The plants containing the highest protein contents include soybeans, edamame, lentils, tofu, red beans, chickpeas, lima beans, peas, quinoa, oats, pumpkin seeds, and peanut butter.
Where do you get your iron?
Iron is another nutrient often brought to attention on a plant-based diet. Iron deficiency anemia could leave you tired and short of breath, as your blood isn’t able to carry enough oxygen. Many breakfast cereals are fortified with iron, but you can also find good plant-based sources of iron in whole meal bread and flour, dark leafy green vegetables such as watercress, broccoli, and spring greens, nuts, lentils, chickpeas, white beans, chia seeds, and dried fruit.
It’s also important to get plenty of Vitamin C in order to increase your absorption of iron. Vegetables high in Vitamin C include broccoli, brussels sprouts, cauliflower, peppers, leafy greens, sweet potatoes, tomatoes, snow peas, and winter squash. Fruits high in Vitamin C include guavas, kiwi, strawberries, oranges, and papaya, among others.
Where do you get your calcium?
Both Calcium and Vitamin D work together for strong and healthy bones. Many plant-based products are fortified with calcium such as soy, rice, and oat milks, and some bread flours. You can also find calcium in green leafy vegetables such as broccoli, cabbage, okra, kale and collard greens, in sesame seeds and tahini, and in dried fruit such as raisins, prunes, figs, and apricots.
Vitamin D helps regulate the amount of calcium in your body. You can absorb Vitamin D through the sun on your skin, or through fortified foods or vitamin supplements.
What's the deal with Vitamin B-12?
It’s important for everyone to have reliable sources of Vitamin B-12 in their diet. B-12 is important for red blood cell formation, neurological function, and DNA synthesis. B-12 deficiency is not just a concern for vegans though. Researchers found that nearly 40% of people in the US are deficient in B-12.
B-12 is produced by the bacteria of the digestive tract and by microbial fermentation of foods. It used to be found in the soil, and available on un-washed vegetables, however, our soil is so depleted, the nutrient levels are no longer sufficient. Modern farmed animals often receive B-12 supplements in their feed, which is why humans are capable of getting B-12 from eating animals.
Many plant based foods such as meat analogues, plant-milks, and nutritional yeast are fortified with Vitamin B-12. Whether you’re a vegan or not, taking a B-12 supplement is a good idea to be on the safe side.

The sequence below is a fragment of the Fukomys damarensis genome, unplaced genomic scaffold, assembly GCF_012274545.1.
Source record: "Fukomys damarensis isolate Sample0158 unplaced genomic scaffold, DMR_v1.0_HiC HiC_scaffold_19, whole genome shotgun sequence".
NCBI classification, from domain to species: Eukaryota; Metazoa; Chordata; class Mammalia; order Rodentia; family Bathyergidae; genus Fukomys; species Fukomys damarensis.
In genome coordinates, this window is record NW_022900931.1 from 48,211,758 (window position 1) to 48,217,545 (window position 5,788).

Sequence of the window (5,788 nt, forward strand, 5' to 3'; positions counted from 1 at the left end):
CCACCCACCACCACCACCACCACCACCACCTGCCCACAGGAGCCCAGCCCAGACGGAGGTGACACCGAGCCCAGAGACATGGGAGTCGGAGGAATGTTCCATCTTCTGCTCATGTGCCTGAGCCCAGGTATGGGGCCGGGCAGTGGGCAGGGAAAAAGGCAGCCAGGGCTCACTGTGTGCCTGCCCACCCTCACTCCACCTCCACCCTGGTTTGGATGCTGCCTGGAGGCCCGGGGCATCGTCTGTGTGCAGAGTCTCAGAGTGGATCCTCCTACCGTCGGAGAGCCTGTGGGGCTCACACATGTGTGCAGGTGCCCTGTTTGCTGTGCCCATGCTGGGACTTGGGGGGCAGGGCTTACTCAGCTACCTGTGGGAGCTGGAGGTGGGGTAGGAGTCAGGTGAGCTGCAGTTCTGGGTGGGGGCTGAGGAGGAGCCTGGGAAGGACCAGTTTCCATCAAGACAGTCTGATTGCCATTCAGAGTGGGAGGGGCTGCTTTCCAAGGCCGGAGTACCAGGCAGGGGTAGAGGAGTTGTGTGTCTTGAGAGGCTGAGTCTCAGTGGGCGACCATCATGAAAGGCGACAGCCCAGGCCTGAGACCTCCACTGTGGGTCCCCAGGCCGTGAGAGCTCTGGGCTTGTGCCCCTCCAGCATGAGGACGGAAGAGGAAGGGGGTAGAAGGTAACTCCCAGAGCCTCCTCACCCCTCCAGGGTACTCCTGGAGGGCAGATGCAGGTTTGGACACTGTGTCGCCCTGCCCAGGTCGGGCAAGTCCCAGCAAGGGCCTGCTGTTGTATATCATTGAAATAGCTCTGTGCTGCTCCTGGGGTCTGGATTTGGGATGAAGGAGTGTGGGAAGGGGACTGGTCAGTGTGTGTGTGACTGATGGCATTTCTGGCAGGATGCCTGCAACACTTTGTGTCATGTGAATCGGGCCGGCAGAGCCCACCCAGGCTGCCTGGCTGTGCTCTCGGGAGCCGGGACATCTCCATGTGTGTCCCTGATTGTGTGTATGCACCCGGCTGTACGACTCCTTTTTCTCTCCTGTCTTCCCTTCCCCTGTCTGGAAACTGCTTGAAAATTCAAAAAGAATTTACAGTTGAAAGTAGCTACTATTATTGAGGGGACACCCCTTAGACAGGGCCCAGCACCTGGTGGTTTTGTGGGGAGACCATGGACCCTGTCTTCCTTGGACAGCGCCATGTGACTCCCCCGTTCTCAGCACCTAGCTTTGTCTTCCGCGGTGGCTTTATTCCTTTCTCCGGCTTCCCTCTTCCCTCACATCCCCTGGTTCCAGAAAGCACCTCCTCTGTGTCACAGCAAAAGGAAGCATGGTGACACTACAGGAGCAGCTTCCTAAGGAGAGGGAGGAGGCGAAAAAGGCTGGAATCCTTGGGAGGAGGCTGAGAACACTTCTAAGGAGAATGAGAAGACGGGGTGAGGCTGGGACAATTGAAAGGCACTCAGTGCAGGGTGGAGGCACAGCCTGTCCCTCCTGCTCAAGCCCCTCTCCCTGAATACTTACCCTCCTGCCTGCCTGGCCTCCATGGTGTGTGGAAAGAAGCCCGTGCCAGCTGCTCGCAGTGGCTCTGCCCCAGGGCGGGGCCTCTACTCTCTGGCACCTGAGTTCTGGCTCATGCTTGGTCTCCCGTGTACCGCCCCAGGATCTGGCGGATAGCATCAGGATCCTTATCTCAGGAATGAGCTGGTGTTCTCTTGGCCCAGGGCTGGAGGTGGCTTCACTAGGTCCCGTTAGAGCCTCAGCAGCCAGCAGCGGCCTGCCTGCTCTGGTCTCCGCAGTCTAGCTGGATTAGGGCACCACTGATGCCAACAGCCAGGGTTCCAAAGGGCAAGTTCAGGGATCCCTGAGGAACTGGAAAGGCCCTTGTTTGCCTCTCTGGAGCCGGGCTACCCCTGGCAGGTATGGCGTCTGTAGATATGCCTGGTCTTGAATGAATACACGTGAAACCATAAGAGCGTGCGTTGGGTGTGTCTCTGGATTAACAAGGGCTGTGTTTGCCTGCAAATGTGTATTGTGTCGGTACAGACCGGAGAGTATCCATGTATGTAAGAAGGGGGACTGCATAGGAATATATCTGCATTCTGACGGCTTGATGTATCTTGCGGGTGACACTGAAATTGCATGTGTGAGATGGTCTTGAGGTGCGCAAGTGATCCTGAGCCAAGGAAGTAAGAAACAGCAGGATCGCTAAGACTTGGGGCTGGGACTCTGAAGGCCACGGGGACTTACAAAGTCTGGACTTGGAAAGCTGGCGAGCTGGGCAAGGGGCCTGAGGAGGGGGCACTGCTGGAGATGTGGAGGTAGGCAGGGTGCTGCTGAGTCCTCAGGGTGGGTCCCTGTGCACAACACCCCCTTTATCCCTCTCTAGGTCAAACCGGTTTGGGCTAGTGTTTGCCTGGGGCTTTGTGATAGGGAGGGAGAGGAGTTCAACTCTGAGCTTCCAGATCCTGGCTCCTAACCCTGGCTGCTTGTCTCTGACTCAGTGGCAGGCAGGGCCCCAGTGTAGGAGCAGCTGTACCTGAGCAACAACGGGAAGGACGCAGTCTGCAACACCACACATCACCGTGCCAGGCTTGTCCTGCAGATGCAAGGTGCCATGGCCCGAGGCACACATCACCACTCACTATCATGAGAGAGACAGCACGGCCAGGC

The plant-based food market is exploding with fantastic new products. Here are some brands we LOVE.
Follow Your Heart
Good Catch Foods
All Vegetarian Inc
Having trouble finding these brands at your local grocery store? Check out GTFO It's Vegan, the online vegan supermarket!
So you’ve just finished your tour at Charlie’s Acres and you want to continue doing good things for animals by enjoying a plant-based meal. Where can you go next? Click on the image below to check out these great vegan-friendly options in our community!
Headed back on the road? Fast food chains such as Carls Jr., Burger King, Del Taco, and Chipotle offer easy vegan options!
Ready to do something great for animals, the environment, and your health? Check out these resources to get started:
- Get started with recipes and advice with Vegan Outreach's free 10 Weeks to Vegan Program from a variety of countries or check out the book Veganize It! Easy DIY Recipes for a Plant-Based Kitchen by Robin Robertson.
- Learn more about animal agriculture's impact on the environment with the documentary Cowspiracy, reading We are the Weather by Jonathan Saffrom Foer, or listening to the Eat for the Planet podcast.
- Find out what positive health impacts plant-based eating can have on your body by watching The Game Changers documentary, Forks Over Knives, or by reading The Way of the Vegan Meathead by Daniel Austin.
- Learn more about the lives of farmed animals and why they need help by reading The Inner World of Farm Animals by Amy Hatkoff,
Why We Love Dogs, Eat Pigs, and Wear Cows by Melanie Joy or watching Dominion (this documentary contains graphic imagery).
- Get deeper into a variety of issues surrounding animal agriculture by watching Food, Inc., listening to The Disclosure podcast, or checking out he Food Empowerment Project website.
- Find positivity and community by listening to The Chickpeeps podcast, Our Hen House podcast, or reading The Joyful Vegan by Colleen Patrick-Goudreau.